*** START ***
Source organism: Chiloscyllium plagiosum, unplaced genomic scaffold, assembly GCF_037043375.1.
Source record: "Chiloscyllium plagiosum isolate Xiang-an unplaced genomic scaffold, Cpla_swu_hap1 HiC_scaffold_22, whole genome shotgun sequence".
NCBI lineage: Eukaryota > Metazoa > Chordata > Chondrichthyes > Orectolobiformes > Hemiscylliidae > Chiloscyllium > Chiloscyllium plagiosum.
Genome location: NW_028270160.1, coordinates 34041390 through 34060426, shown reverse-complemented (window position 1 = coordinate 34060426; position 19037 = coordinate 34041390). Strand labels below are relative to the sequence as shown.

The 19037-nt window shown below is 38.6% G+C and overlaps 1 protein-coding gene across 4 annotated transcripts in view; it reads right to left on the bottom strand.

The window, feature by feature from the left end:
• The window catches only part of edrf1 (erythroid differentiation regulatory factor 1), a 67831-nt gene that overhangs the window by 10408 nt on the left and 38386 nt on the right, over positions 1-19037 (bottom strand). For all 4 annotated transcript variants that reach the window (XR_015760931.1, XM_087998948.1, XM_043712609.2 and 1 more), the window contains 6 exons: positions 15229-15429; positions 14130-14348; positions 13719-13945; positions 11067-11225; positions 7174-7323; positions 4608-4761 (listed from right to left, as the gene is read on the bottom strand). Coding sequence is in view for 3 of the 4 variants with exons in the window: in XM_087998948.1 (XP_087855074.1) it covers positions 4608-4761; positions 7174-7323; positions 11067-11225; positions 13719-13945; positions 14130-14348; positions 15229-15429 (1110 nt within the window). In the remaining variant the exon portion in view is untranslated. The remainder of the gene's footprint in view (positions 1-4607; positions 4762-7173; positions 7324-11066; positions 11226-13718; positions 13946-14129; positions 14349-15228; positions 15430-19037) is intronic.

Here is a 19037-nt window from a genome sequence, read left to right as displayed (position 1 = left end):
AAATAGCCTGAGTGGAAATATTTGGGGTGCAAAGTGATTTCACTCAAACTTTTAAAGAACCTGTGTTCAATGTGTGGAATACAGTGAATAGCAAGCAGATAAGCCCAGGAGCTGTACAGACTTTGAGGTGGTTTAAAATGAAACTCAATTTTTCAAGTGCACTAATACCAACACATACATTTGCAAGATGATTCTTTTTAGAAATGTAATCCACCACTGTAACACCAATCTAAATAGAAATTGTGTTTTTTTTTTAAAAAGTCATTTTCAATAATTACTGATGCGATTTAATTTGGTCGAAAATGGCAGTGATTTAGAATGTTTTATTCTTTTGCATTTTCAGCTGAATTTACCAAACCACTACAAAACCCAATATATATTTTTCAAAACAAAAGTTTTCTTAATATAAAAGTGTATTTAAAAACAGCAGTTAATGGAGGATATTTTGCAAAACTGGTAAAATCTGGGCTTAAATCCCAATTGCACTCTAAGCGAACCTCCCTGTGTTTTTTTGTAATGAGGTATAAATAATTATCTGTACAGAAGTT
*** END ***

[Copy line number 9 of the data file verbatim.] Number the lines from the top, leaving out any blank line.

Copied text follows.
AAATAGCCTGAGTGGAAATATTTGGGGTGCAAAGTGATTTCACTCAAACTTTTAAAGAACCTGTGTTCAATGTGTGGAATACAGTGAATAGCAAGCAGATAAGCCCAGGAGCTGTACAGACTTTGAGGTGGTTTAAAATGAAACTCAATTTTTCAAGTGCACTAATACCAACACATACATTTGCAAGATGATTCTTTTTAGAAATGTAATCCACCACTGTAACACCAATCTAAATAGAAATTGTGTTTTTTTTTTAAAAAGTCATTTTCAATAATTACTGATGCGATTTAATTTGGTCGAAAATGGCAGTGATTTAGAATGTTTTATTCTTTTGCATTTTCAGCTGAATTTACCAAACCACTACAAAACCCAATATATATTTTTCAAAACAAAAGTTTTCTTAATATAAAAGTGTATTTAAAAACAGCAGTTAATGGAGGATATTTTGCAAAACTGGTAAAATCTGGGCTTAAATCCCAATTGCACTCTAAGCGAACCTCCCTGTGTTTTTTTGTAATGAGGTATAAATAATTATCTGTACAGAAGTT